The draft resolution, drawn up under Chapter 7 of the U.N. Charter, demands Tehran give up its production of nuclear fuel or face penalties that could include economic sanctions.

Russia and China, the other two permanent members of the Security Council, have said they oppose sanctions. (Posted, 9:05 a.m.)

'No more than 5' British troops killed in helicopter crash

LONDON (CNN) -- "No more than five" British troops were killed when a British helicopter went down in Basra, Iraq on Saturday, Britain's ministry of defense said on Sunday.

Defense minister Des Browne told the BBC there were no more than five people on board the helicopter, and the ministry was currently informing their next of kin.

The helicopter went down in a residential area of Basra. The military could neither confirm nor deny reports by local officials that it had been hit by a missile.

An official with Sadr Teaching Hospital in Basra told CNN that at least four Iraqis were killed and 29 were wounded during the clashes between British military and Iraqis after the crash. (Posted 7:15 a.m.)

Prominent reporter dies during news conference on trapped miners

BEACONSFIELD, Australia (CNN) -- A prominent Australian journalist collapsed on Sunday during a news conference regarding the two gold miners trapped underground and later died.

Richard Carleton, a reporter for Australia's version of "60 Minutes," had just asked a question of mine manager Matthew Gill when he walked away from the group of reporters and fell to the ground, according to Australia's National Nine News.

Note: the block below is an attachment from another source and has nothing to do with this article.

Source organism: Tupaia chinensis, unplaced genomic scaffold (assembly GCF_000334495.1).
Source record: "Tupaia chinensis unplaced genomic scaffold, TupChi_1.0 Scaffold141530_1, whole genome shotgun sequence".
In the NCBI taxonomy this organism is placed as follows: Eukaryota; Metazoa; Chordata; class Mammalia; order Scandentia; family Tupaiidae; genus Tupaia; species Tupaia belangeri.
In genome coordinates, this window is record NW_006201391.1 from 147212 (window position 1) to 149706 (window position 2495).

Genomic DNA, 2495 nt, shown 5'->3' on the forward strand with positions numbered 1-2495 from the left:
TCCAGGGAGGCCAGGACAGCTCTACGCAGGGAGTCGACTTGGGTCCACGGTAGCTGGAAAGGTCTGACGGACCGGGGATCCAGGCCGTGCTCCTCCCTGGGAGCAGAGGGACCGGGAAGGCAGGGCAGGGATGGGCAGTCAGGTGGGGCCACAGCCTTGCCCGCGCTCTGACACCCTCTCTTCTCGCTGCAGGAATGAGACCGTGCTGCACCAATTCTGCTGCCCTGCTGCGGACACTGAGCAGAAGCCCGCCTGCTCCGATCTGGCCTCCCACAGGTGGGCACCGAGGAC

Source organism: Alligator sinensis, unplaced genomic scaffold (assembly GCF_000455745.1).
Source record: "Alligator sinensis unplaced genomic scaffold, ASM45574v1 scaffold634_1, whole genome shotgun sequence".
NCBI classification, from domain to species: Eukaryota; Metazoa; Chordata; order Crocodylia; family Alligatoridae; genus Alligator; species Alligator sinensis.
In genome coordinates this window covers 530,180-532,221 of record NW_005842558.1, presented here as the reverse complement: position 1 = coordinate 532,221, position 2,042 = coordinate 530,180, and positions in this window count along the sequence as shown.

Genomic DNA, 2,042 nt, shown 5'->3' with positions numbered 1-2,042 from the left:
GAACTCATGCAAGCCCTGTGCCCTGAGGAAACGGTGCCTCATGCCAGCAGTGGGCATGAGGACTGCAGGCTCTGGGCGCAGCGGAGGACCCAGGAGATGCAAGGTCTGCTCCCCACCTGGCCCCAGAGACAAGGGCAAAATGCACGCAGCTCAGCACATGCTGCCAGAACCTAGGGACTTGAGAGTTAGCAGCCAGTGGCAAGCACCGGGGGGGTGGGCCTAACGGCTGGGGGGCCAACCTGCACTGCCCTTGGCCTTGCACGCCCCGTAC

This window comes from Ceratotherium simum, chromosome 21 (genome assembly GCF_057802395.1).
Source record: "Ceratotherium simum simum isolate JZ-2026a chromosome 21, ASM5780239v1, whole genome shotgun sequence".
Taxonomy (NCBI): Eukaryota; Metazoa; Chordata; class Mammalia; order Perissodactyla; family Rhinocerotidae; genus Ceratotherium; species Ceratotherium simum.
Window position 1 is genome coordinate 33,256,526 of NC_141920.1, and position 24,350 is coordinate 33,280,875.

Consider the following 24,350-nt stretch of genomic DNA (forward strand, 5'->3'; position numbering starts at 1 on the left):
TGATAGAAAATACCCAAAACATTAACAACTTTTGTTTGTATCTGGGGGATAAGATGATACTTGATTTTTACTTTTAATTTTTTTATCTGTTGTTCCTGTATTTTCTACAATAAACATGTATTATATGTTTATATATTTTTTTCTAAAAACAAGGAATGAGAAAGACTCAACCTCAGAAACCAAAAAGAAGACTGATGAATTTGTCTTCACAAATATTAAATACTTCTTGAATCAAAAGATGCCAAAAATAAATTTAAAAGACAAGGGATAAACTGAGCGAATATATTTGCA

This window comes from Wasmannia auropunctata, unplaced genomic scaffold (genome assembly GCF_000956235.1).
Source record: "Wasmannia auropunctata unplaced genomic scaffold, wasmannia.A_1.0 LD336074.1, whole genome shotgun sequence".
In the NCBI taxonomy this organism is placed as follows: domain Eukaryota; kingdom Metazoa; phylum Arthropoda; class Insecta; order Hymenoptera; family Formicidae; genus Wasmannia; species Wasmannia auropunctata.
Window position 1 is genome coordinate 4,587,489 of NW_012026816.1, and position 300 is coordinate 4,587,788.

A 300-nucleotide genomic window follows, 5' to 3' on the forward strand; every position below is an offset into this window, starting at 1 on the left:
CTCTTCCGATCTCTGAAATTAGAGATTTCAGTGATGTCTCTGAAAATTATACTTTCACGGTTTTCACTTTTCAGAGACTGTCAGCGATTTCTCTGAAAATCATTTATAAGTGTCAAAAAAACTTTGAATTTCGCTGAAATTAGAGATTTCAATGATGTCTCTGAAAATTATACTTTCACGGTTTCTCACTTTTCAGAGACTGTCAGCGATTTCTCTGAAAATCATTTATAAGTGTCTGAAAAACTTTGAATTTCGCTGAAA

Hugh Williams, a producer working for CNN, helped administer cardio-pulmonary resuscitation to Carleton until paramedics arrived, but Carleton was pronounced dead upon arrival at a local hospital.

National Nine News reported that Carleton, 62, had had two bypass surgeries in recent years.

He joined "60 Minutes" in 1987, according to the program's Web site, and covered stories such as the Gulf War, the war in Bosnia, the Northern Ireland conflict and violence in the Middle East. Earlier in his 40-year career, he worked for Australia's ABC network and for the BBC in London. (Posted 6:24 a.m.)

Egeland greeted with protests against international troops in Darfur

NYALA, Sudan (CNN) -- The U.N. under-secretary-general for humanitarian affairs was greeted by protesters on Sunday as he arrived in Nyala, the largest city in southern Darfur, to assess the humanitarian crisis in the region.

As Jan Egeland stepped off his plane, several dozen protesters chanted and waved banners saying "No to international interference," an apparent reference to a proposal to send U.N. peacekeepers to Darfur to calm the violence that has killed 180,000 people and displaced 2 million others.

Saturday, a spokesman for the Sudanese government suggested that Sudan would welcome U.N. peacekeepers, but a foreign ministry spokesman told Reuters on Sunday that the government had not yet decided whether to allow the so-called "blue helmets" into the region.

Currently, 7,000 peacekeepers from the African Union are trying to maintain order in the nearly 1,000 camps for internally displaced refugees. Egeland predicted that even 20,000 U.N. peacekeepers would have trouble maintaining stability, and he voiced concern that the two smaller rebel groups that splintered from a main group during the peace accord talks could cause problems. (Posted 4:51 a.m.)